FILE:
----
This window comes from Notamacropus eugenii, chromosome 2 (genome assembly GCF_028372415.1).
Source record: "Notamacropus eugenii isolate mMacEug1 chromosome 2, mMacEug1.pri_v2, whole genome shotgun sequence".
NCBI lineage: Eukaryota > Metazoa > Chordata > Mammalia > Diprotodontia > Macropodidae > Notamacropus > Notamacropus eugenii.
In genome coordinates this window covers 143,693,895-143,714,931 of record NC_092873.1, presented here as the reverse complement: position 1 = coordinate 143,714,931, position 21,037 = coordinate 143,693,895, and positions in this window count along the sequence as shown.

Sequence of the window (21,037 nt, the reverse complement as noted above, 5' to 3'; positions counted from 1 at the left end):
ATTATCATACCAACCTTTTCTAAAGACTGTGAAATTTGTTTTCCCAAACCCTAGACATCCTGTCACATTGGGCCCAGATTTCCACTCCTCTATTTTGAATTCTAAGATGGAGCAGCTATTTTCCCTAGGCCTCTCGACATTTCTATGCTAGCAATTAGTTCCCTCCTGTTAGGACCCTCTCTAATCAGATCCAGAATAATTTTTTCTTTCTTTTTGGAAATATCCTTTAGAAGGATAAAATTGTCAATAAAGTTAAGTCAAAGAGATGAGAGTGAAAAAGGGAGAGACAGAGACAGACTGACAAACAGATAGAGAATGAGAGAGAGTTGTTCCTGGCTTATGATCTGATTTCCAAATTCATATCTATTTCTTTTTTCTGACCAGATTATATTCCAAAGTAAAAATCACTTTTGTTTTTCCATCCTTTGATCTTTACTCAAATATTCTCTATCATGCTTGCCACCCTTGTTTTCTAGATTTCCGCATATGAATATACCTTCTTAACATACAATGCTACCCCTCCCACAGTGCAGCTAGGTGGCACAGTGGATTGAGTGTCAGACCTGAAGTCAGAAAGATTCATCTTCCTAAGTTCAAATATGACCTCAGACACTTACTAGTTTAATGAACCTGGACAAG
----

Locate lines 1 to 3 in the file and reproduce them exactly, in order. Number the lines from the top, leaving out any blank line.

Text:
This window comes from Notamacropus eugenii, chromosome 2 (genome assembly GCF_028372415.1).
Source record: "Notamacropus eugenii isolate mMacEug1 chromosome 2, mMacEug1.pri_v2, whole genome shotgun sequence".
NCBI lineage: Eukaryota > Metazoa > Chordata > Mammalia > Diprotodontia > Macropodidae > Notamacropus > Notamacropus eugenii.